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I've declared a lot of math operators lately, e.g. \DeclareMathOperator{\Hom}{Hom}, \DeclareMathOperator{\End}{End} and so forth. This is getting a bit annoying and seems automatable: what I'd really like is to have this behavior for every capitalized word, e.g. if I type \Foo in a document I'd like for this to be interpreted as a math operator without having to specify it in advance. Is there an easy way to do this?

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marked as duplicate by Peter Grill, Svend Tveskæg, Peter Jansson, Gonzalo Medina, egreg Feb 12 '14 at 20:19

This question has been asked before and already has an answer. If those answers do not fully address your question, please ask a new question.

Every command must be defined before usage. – egreg Feb 12 '14 at 19:04
@egreg: but can't I do something like define a large class of operators at once in a loop? I think I remember seeing someone do something like this. (The hackiest thing would be to, say, declare all three- and four-letter capitalized math operators in advance.) – Qiaochu Yuan Feb 12 '14 at 19:07
Does that mean that \RequirePackage should be reinterpreted as a math operator ;^) ? – Steven B. Segletes Feb 12 '14 at 19:07

Example for such a loop: \DeclareMathOperators takes a comma separated list of math operator names without backslash and turns them to math operator commands. Spaces and empty entries in the list are removed.


    % remove spaces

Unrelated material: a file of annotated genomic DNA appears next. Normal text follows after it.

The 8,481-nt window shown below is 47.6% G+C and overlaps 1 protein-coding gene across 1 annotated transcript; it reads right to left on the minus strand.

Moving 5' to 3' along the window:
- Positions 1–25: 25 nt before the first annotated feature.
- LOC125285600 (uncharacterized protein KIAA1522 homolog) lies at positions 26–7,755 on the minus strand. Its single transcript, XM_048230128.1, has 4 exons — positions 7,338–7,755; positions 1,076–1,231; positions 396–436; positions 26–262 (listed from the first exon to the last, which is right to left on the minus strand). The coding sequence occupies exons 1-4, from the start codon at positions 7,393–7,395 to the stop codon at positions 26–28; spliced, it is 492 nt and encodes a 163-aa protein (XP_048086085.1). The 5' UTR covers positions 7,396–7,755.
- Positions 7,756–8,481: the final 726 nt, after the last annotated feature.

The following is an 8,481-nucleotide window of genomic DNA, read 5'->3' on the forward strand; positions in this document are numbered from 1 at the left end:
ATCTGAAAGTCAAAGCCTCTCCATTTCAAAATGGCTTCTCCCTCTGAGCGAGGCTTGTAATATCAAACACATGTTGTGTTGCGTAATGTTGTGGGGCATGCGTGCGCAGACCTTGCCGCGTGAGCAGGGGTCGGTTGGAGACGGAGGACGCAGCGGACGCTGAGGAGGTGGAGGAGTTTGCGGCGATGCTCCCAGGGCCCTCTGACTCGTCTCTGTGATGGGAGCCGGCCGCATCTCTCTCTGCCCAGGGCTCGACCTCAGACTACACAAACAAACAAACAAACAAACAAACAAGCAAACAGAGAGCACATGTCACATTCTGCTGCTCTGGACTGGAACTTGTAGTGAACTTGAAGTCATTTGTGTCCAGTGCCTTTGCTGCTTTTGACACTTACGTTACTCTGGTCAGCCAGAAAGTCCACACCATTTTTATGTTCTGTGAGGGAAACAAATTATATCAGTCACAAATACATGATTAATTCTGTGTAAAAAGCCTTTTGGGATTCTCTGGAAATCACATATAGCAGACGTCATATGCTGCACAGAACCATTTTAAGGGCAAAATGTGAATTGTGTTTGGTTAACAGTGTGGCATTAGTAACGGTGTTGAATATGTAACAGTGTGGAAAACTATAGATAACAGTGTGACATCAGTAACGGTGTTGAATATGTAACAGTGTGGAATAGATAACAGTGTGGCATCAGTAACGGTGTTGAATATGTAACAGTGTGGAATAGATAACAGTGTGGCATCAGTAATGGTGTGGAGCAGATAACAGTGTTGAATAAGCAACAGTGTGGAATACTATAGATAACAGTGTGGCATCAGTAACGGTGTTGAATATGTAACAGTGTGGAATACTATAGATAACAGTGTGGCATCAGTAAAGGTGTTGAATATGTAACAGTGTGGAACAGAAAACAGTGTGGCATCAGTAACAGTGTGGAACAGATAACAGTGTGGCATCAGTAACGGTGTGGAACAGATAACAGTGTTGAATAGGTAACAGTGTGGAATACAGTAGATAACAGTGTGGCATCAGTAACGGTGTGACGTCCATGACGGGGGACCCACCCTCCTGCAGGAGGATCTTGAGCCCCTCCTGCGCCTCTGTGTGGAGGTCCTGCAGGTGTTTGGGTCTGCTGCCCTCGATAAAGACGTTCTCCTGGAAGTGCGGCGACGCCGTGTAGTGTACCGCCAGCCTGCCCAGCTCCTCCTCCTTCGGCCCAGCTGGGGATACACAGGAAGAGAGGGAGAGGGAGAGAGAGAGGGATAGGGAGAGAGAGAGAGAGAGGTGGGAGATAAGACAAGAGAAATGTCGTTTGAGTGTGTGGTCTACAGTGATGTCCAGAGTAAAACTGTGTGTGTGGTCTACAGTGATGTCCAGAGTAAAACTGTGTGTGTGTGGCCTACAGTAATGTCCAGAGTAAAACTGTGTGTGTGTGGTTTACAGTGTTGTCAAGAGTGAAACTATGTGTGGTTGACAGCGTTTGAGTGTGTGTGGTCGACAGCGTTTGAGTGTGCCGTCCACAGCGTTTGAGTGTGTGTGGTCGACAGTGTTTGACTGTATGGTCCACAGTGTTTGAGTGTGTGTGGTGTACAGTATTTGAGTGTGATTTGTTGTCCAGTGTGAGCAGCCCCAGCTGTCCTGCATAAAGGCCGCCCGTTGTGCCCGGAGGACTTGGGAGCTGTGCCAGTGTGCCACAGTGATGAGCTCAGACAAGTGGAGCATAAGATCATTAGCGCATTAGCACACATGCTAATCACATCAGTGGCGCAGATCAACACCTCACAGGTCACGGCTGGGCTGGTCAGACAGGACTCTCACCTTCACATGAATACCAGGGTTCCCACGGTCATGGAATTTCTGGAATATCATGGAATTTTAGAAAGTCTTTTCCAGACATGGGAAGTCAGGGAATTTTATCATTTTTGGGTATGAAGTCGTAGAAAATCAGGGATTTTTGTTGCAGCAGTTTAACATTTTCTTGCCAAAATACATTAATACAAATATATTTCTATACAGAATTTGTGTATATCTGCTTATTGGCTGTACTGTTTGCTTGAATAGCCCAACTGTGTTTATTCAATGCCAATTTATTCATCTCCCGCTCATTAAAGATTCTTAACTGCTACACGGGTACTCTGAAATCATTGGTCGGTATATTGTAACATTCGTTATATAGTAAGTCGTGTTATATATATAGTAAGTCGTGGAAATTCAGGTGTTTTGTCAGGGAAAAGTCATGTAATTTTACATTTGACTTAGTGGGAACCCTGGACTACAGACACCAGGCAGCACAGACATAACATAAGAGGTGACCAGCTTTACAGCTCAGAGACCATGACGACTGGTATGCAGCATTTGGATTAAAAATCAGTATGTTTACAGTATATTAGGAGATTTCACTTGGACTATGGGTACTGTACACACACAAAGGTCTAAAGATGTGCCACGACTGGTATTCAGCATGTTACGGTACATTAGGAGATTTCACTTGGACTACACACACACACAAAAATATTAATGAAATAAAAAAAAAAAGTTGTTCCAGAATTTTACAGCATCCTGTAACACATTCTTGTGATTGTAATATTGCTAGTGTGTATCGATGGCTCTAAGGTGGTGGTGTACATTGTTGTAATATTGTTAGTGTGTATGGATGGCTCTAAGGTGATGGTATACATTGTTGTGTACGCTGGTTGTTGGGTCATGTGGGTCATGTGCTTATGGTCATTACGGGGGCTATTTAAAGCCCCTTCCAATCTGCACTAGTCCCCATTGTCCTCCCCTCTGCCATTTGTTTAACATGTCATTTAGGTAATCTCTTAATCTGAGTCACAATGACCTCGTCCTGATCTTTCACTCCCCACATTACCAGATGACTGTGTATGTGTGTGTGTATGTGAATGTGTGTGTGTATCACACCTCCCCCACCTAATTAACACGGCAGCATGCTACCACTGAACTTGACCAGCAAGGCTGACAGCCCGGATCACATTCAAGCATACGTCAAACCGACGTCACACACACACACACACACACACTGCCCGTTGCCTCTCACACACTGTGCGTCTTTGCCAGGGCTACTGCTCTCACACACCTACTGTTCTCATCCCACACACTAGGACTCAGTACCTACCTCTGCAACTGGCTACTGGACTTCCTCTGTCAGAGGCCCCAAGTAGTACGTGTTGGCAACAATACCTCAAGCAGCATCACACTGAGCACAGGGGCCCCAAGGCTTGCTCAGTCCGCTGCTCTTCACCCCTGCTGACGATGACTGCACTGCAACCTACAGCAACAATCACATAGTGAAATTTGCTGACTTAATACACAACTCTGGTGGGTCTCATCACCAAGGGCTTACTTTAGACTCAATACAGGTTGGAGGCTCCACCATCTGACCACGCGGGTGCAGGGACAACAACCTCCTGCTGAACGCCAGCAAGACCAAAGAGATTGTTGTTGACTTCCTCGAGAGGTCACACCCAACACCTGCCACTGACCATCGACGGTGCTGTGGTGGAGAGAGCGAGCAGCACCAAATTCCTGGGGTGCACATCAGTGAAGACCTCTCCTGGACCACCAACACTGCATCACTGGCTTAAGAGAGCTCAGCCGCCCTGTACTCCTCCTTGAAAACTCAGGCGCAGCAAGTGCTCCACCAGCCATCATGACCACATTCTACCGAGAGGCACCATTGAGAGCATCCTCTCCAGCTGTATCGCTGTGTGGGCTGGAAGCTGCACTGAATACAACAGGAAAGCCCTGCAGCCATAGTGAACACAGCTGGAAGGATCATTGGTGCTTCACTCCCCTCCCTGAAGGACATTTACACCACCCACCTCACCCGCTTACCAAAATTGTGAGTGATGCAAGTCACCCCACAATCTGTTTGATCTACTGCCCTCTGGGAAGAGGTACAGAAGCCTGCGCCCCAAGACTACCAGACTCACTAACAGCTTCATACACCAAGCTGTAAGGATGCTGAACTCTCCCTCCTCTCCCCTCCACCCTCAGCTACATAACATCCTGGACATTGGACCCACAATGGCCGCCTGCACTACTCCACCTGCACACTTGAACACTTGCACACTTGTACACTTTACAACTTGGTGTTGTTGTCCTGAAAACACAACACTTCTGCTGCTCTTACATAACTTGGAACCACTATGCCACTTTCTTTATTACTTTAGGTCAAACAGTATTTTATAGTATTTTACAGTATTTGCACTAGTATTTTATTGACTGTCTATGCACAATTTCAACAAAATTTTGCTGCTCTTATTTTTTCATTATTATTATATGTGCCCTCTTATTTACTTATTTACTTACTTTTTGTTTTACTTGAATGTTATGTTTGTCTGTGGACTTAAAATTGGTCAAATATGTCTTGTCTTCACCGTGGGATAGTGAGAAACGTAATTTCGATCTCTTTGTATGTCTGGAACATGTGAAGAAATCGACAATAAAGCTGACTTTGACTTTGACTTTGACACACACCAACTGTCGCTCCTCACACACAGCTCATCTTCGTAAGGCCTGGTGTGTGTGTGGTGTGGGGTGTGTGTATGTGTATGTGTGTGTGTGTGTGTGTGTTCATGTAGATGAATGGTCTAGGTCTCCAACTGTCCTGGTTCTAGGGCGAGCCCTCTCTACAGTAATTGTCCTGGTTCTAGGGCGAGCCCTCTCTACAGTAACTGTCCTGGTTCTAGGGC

\@firstofone{\expandafter\zap@space\@tmp} \@empty
      % declare math operator
      % \wlog prints into the .log file
      % or \typeout can be used for console output                      
      \wlog{* Math operator "\@backslashchar \@tmp" defined.}%

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You mean something like this? You cannot get closer to what you want than defining all used terms in a cycle.



\@for \op:={Dom,Hom}\do{


\[ \Dom A \neq \Hom B \]


We use LaTeX's \@for since pgffor makes grouping which makes definitions local and then it doesn't work. For each element of the list, we prepare the definition as \DMOtemp->\DeclareMathOperator{\Dom}{Dom}, and then we execute it. The \@ifundefined is quite necessary since if we wanted to re-define something, it would have bad consequences (the thing being re-defined would get executed at the line with \edef and the whole thing would probably fail). On the other hand, \csname blabla\endcsname for \blabla being undefined leaves just \blabla there, which is quite correct.

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Here's some example how to define a comma separated list of math operators:






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